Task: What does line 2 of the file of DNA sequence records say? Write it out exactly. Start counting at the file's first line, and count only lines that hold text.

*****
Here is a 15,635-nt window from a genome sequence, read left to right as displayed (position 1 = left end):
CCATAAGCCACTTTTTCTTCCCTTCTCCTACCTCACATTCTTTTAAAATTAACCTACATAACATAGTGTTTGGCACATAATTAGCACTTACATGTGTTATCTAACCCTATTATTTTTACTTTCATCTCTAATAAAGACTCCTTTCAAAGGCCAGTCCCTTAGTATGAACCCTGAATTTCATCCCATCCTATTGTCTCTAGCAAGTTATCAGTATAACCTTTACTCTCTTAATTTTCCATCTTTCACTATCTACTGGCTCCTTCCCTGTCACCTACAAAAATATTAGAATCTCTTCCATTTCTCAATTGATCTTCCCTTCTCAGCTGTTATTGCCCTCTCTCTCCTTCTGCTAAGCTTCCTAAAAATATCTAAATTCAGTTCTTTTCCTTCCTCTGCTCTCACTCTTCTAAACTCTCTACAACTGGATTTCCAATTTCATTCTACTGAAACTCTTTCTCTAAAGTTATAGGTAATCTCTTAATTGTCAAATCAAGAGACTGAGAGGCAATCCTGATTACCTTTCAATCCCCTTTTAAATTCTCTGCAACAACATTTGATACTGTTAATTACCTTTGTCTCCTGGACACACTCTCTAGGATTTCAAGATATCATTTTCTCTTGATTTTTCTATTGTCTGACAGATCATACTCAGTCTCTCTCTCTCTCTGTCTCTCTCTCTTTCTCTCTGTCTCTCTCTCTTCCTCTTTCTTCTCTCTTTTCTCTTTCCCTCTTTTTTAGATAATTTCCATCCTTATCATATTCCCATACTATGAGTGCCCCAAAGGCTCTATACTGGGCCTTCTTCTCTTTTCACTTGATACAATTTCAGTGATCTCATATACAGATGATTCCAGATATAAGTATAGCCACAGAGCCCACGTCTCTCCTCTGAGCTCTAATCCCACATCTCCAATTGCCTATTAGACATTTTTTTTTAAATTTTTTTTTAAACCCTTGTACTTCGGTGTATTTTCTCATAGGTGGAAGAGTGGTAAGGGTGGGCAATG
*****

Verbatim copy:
CCATAAGCCACTTTTTCTTCCCTTCTCCTACCTCACATTCTTTTAAAATTAACCTACATAACATAGTGTTTGGCACATAATTAGCACTTACATGTGTTATCTAACCCTATTATTTTTACTTTCATCTCTAATAAAGACTCCTTTCAAAGGCCAGTCCCTTAGTATGAACCCTGAATTTCATCCCATCCTATTGTCTCTAGCAAGTTATCAGTATAACCTTTACTCTCTTAATTTTCCATCTTTCACTATCTACTGGCTCCTTCCCTGTCACCTACAAAAATATTAGAATCTCTTCCATTTCTCAATTGATCTTCCCTTCTCAGCTGTTATTGCCCTCTCTCTCCTTCTGCTAAGCTTCCTAAAAATATCTAAATTCAGTTCTTTTCCTTCCTCTGCTCTCACTCTTCTAAACTCTCTACAACTGGATTTCCAATTTCATTCTACTGAAACTCTTTCTCTAAAGTTATAGGTAATCTCTTAATTGTCAAATCAAGAGACTGAGAGGCAATCCTGATTACCTTTCAATCCCCTTTTAAATTCTCTGCAACAACATTTGATACTGTTAATTACCTTTGTCTCCTGGACACACTCTCTAGGATTTCAAGATATCATTTTCTCTTGATTTTTCTATTGTCTGACAGATCATACTCAGTCTCTCTCTCTCTCTGTCTCTCTCTCTTTCTCTCTGTCTCTCTCTCTTCCTCTTTCTTCTCTCTTTTCTCTTTCCCTCTTTTTTAGATAATTTCCATCCTTATCATATTCCCATACTATGAGTGCCCCAAAGGCTCTATACTGGGCCTTCTTCTCTTTTCACTTGATACAATTTCAGTGATCTCATATACAGATGATTCCAGATATAAGTATAGCCACAGAGCCCACGTCTCTCCTCTGAGCTCTAATCCCACATCTCCAATTGCCTATTAGACATTTTTTTTTAAATTTTTTTTTAAACCCTTGTACTTCGGTGTATTTTCTCATAGGTGGAAGAGTGGTAAGGGTGGGCAATG